It is beyond my ability to summarize his intellectual contribution to the field of autism research. He studied under Ivar Lovaas as part of the initial group of researchers at UCLA who used the scientific method and randomized clinical trials to quite literally prove that therapy could help improve the lives of children with autism. He expanded on this research at the University of Rochester Medical Center and showed further how parents could learn strategies to improve the behavior of their children with autism in home and community settings. His more recent research reached directly into school districts and minority communities.

His contributions to the field of autism research are innumerable and incalculable. The work he led and supported will ripple out for many years after his passing. Tris was on my dissertation committee and the person I most credit with my being able to defend my dissertation. He was a consummate mentor. He was a mensch and will remain a saint to those who knew him well.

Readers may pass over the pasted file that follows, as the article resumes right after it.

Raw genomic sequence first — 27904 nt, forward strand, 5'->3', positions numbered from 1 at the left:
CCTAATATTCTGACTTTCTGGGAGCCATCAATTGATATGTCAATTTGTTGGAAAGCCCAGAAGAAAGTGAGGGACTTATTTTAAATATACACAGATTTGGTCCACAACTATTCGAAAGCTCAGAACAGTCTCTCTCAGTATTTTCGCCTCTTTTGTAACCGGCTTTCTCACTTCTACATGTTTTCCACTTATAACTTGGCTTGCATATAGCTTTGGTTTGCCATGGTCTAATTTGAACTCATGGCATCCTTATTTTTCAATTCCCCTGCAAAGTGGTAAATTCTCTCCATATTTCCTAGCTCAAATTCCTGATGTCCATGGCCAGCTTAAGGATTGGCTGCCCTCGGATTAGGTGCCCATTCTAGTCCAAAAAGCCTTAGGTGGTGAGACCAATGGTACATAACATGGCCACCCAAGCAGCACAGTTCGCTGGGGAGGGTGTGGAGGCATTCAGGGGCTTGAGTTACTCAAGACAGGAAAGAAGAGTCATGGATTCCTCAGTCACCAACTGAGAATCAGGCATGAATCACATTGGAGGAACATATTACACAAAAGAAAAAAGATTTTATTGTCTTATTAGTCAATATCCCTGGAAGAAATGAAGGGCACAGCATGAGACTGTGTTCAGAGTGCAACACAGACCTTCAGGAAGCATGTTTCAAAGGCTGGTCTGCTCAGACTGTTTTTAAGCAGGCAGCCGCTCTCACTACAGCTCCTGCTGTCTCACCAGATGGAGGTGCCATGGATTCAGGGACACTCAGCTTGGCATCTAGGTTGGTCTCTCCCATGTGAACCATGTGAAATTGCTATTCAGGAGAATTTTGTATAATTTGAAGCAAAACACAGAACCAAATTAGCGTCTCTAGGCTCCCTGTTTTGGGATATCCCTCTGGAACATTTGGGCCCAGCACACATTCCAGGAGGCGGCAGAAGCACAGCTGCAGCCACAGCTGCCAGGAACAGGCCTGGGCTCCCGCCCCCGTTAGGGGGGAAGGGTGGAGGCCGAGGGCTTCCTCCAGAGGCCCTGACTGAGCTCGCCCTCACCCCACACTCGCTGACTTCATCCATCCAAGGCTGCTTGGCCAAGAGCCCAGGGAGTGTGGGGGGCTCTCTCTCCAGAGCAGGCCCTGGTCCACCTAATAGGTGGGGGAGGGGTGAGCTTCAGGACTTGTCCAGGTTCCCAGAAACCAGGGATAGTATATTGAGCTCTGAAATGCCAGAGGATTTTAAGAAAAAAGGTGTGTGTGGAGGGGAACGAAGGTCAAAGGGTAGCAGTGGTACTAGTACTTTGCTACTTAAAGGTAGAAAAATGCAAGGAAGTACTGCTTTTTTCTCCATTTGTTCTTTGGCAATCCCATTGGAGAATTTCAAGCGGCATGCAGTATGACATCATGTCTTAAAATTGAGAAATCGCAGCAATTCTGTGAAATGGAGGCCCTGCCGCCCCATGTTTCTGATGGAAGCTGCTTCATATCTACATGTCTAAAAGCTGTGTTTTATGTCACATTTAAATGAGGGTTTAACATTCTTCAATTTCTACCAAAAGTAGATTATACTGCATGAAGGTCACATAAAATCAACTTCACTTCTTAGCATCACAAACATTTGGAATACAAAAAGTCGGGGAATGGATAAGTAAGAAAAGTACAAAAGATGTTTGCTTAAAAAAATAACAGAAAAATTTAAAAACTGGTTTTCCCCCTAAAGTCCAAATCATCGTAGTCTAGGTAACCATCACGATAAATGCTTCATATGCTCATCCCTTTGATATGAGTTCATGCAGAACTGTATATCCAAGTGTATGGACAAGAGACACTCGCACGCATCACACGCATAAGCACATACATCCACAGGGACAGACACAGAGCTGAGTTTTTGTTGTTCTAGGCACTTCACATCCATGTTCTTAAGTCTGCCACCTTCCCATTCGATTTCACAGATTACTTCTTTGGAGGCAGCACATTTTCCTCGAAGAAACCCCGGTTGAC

First Week Follow Up

I had an amazing first week in private practice. I met with 13 different families at both of my office locations and learned about their children who ranged in age from 4- to 22-years-old. The diversity of strengths and interests of each child, adolescent, and young adult gives me a great deal of hope and excitement about the weeks ahead as we forge a therapeutic relationship. Their families are incredibly engaged and motivated to help their loved ones flourish.

I am excited, too, that I have another 10 new clients scheduled for next week and a few additional new clients scheduled for my third week of practice. I really can’t thank my colleagues and friends enough for “getting the word out” about my practice and helping to build my schedule with wonderful new people. Rest assured, there is still plenty of space left, and I am eager to welcome more new clients in the coming weeks.